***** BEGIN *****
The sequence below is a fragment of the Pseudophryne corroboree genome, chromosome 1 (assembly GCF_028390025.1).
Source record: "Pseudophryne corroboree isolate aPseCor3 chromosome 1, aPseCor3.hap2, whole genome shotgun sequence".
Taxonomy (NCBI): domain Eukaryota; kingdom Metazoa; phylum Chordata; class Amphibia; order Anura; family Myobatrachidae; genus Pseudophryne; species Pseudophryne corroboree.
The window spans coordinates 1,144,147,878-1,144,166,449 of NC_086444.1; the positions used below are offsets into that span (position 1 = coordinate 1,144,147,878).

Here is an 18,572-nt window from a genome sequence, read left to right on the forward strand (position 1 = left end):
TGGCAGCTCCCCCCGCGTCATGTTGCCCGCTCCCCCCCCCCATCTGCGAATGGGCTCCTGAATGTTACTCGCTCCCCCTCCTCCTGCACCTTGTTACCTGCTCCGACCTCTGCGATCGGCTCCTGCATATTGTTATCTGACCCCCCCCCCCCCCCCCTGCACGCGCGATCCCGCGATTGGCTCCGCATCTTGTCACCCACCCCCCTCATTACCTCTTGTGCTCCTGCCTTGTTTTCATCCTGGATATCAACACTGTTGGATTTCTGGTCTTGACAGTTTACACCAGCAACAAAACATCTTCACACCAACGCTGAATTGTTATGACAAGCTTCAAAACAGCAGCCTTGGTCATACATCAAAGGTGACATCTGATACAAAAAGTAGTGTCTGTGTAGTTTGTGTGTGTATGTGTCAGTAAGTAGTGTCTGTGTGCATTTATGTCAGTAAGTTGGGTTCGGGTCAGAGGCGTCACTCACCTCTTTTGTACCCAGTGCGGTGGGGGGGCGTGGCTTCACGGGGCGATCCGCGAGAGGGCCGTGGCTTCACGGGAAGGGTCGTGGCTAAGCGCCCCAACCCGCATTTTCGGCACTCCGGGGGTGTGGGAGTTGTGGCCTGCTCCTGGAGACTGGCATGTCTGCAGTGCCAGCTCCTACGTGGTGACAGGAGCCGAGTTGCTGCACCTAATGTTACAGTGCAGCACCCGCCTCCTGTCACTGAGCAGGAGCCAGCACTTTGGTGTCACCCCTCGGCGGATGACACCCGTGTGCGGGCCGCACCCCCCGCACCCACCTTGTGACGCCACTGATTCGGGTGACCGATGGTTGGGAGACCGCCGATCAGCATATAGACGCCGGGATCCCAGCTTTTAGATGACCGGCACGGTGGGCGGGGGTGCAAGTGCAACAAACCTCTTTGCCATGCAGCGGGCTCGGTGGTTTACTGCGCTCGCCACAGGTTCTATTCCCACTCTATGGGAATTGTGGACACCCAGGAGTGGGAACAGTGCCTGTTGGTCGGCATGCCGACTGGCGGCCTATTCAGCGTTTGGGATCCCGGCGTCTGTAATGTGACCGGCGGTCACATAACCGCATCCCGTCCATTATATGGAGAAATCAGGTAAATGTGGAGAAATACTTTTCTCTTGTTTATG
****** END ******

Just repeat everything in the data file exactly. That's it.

The sequence below is a fragment of the Pseudophryne corroboree genome, chromosome 1 (assembly GCF_028390025.1).
Source record: "Pseudophryne corroboree isolate aPseCor3 chromosome 1, aPseCor3.hap2, whole genome shotgun sequence".
Taxonomy (NCBI): domain Eukaryota; kingdom Metazoa; phylum Chordata; class Amphibia; order Anura; family Myobatrachidae; genus Pseudophryne; species Pseudophryne corroboree.
The window spans coordinates 1,144,147,878-1,144,166,449 of NC_086444.1; the positions used below are offsets into that span (position 1 = coordinate 1,144,147,878).

Here is an 18,572-nt window from a genome sequence, read left to right on the forward strand (position 1 = left end):
TGGCAGCTCCCCCCGCGTCATGTTGCCCGCTCCCCCCCCCCATCTGCGAATGGGCTCCTGAATGTTACTCGCTCCCCCTCCTCCTGCACCTTGTTACCTGCTCCGACCTCTGCGATCGGCTCCTGCATATTGTTATCTGACCCCCCCCCCCCCCCCCTGCACGCGCGATCCCGCGATTGGCTCCGCATCTTGTCACCCACCCCCCTCATTACCTCTTGTGCTCCTGCCTTGTTTTCATCCTGGATATCAACACTGTTGGATTTCTGGTCTTGACAGTTTACACCAGCAACAAAACATCTTCACACCAACGCTGAATTGTTATGACAAGCTTCAAAACAGCAGCCTTGGTCATACATCAAAGGTGACATCTGATACAAAAAGTAGTGTCTGTGTAGTTTGTGTGTGTATGTGTCAGTAAGTAGTGTCTGTGTGCATTTATGTCAGTAAGTTGGGTTCGGGTCAGAGGCGTCACTCACCTCTTTTGTACCCAGTGCGGTGGGGGGGCGTGGCTTCACGGGGCGATCCGCGAGAGGGCCGTGGCTTCACGGGAAGGGTCGTGGCTAAGCGCCCCAACCCGCATTTTCGGCACTCCGGGGGTGTGGGAGTTGTGGCCTGCTCCTGGAGACTGGCATGTCTGCAGTGCCAGCTCCTACGTGGTGACAGGAGCCGAGTTGCTGCACCTAATGTTACAGTGCAGCACCCGCCTCCTGTCACTGAGCAGGAGCCAGCACTTTGGTGTCACCCCTCGGCGGATGACACCCGTGTGCGGGCCGCACCCCCCGCACCCACCTTGTGACGCCACTGATTCGGGTGACCGATGGTTGGGAGACCGCCGATCAGCATATAGACGCCGGGATCCCAGCTTTTAGATGACCGGCACGGTGGGCGGGGGTGCAAGTGCAACAAACCTCTTTGCCATGCAGCGGGCTCGGTGGTTTACTGCGCTCGCCACAGGTTCTATTCCCACTCTATGGGAATTGTGGACACCCAGGAGTGGGAACAGTGCCTGTTGGTCGGCATGCCGACTGGCGGCCTATTCAGCGTTTGGGATCCCGGCGTCTGTAATGTGACCGGCGGTCACATAACCGCATCCCGTCCATTATATGGAGAAATCAGGTAAATGTGGAGAAATACTTTTCTCTTGTTTATG